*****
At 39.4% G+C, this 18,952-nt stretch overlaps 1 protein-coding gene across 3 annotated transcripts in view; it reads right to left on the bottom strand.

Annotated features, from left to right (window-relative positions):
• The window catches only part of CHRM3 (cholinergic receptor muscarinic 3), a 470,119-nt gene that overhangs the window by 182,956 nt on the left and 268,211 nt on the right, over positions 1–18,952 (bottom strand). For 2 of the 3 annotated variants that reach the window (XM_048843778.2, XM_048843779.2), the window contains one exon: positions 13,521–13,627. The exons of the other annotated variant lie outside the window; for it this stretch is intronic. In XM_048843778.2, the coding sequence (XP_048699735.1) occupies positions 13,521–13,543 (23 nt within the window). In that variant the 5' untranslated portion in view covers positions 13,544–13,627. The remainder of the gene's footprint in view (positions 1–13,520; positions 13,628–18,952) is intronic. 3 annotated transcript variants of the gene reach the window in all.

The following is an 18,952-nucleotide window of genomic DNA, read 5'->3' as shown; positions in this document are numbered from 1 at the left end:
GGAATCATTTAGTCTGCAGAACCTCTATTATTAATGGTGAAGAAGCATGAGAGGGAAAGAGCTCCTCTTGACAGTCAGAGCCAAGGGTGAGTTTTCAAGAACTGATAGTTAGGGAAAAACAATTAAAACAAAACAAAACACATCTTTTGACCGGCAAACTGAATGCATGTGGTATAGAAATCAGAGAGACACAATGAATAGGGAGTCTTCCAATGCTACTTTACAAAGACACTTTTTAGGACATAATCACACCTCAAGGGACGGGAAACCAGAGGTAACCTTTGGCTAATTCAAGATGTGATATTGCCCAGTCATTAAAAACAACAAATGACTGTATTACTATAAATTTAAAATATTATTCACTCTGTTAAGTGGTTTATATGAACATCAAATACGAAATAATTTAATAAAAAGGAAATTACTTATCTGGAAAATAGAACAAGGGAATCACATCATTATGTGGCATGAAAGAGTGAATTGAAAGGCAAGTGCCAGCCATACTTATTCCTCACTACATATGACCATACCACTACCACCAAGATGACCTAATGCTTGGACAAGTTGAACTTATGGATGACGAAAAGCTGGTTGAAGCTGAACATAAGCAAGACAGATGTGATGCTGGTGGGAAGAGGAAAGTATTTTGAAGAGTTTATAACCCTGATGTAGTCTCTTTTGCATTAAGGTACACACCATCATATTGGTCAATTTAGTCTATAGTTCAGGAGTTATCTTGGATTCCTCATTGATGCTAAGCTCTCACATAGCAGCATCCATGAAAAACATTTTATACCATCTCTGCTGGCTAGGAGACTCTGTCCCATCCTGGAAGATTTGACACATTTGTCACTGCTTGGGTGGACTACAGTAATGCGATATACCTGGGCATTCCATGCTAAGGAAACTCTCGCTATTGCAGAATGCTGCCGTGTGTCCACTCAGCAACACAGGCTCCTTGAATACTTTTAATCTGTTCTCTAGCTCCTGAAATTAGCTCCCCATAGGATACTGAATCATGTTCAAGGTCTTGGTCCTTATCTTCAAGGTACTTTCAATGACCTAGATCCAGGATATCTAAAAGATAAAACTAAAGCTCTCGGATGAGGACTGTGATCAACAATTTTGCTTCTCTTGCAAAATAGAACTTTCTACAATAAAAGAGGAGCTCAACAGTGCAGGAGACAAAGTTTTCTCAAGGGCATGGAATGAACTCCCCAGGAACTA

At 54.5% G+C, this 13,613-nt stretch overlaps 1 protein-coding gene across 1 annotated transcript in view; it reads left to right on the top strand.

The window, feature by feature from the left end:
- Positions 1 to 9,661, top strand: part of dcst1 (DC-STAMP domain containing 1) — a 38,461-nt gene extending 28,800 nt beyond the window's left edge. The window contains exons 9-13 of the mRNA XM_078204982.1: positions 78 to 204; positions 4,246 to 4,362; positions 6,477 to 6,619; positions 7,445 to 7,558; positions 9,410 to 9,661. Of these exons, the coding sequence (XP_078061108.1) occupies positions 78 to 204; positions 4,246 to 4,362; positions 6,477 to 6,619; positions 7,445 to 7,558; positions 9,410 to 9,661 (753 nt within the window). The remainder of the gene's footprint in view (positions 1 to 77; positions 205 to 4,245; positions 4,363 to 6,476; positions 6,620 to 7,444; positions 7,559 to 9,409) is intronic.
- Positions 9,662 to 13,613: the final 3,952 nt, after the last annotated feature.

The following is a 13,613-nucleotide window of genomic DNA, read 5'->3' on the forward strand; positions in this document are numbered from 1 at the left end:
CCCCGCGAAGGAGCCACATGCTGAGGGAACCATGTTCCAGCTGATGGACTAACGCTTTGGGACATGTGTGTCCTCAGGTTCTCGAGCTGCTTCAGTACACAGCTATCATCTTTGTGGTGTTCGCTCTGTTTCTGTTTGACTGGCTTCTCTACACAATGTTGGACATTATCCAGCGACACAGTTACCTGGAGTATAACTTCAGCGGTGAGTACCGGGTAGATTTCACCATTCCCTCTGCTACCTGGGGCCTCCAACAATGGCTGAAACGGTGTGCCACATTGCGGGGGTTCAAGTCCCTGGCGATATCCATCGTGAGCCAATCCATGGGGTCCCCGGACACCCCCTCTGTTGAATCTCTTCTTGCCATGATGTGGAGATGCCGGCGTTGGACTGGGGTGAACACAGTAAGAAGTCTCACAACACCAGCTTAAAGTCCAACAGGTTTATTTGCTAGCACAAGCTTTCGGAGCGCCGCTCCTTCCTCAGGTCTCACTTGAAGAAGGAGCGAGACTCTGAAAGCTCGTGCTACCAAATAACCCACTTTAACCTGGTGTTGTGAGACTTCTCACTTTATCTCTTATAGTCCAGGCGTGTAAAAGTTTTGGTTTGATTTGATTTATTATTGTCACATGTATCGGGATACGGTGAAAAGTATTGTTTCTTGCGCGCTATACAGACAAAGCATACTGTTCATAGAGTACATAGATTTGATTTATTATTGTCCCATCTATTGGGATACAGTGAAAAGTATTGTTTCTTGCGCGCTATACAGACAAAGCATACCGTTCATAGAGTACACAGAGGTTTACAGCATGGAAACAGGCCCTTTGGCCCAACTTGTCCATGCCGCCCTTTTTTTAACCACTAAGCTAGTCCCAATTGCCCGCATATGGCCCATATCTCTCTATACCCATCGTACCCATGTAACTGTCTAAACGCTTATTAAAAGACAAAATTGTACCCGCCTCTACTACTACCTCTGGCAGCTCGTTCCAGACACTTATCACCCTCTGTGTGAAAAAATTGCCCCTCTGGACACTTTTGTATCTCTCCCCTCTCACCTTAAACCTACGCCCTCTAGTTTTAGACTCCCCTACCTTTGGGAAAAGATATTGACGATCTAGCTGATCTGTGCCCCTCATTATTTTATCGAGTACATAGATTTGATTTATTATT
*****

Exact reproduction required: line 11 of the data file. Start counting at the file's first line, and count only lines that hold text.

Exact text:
CCCCGCGAAGGAGCCACATGCTGAGGGAACCATGTTCCAGCTGATGGACTAACGCTTTGGGACATGTGTGTCCTCAGGTTCTCGAGCTGCTTCAGTACACAGCTATCATCTTTGTGGTGTTCGCTCTGTTTCTGTTTGACTGGCTTCTCTACACAATGTTGGACATTATCCAGCGACACAGTTACCTGGAGTATAACTTCAGCGGTGAGTACCGGGTAGATTTCACCATTCCCTCTGCTACCTGGGGCCTCCAACAATGGCTGAAACGGTGTGCCACATTGCGGGGGTTCAAGTCCCTGGCGATATCCATCGTGAGCCAATCCATGGGGTCCCCGGACACCCCCTCTGTTGAATCTCTTCTTGCCATGATGTGGAGATGCCGGCGTTGGACTGGGGTGAACACAGTAAGAAGTCTCACAACACCAGCTTAAAGTCCAACAGGTTTATTTGCTAGCACAAGCTTTCGGAGCGCCGCTCCTTCCTCAGGTCTCACTTGAAGAAGGAGCGAGACTCTGAAAGCTCGTGCTACCAAATAACCCACTTTAACCTGGTGTTGTGAGACTTCTCACTTTATCTCTTATAGTCCAGGCGTGTAAAAGTTTTGGTTTGATTTGATTTATTATTGTCACATGTATCGGGATACGGTGAAAAGTATTGTTTCTTGCGCGCTATACAGACAAAGCATACTGTTCATAGAGTACATAGATTTGATTTATTATTGTCCCATCTATTGGGATACAGTGAAAAGTATTGTTTCTTGCGCGCTATACAGACAAAGCATACCGTTCATAGAGTACACAGAGGTTTACAGCATGGAAACAGGCCCTTTGGCCCAACTTGTCCATGCCGCCCTTTTTTTAACCACTAAGCTAGTCCCAATTGCCCGCATATGGCCCATATCTCTCTATACCCATCGTACCCATGTAACTGTCTAAACGCTTATTAAAAGACAAAATTGTACCCGCCTCTACTACTACCTCTGGCAGCTCGTTCCAGACACTTATCACCCTCTGTGTGAAAAAATTGCCCCTCTGGACACTTTTGTATCTCTCCCCTCTCACCTTAAACCTACGCCCTCTAGTTTTAGACTCCCCTACCTTTGGGAAAAGATATTGACGATCTAGCTGATCTGTGCCCCTCATTATTTTATCGAGTACATAGATTTGATTTATTATT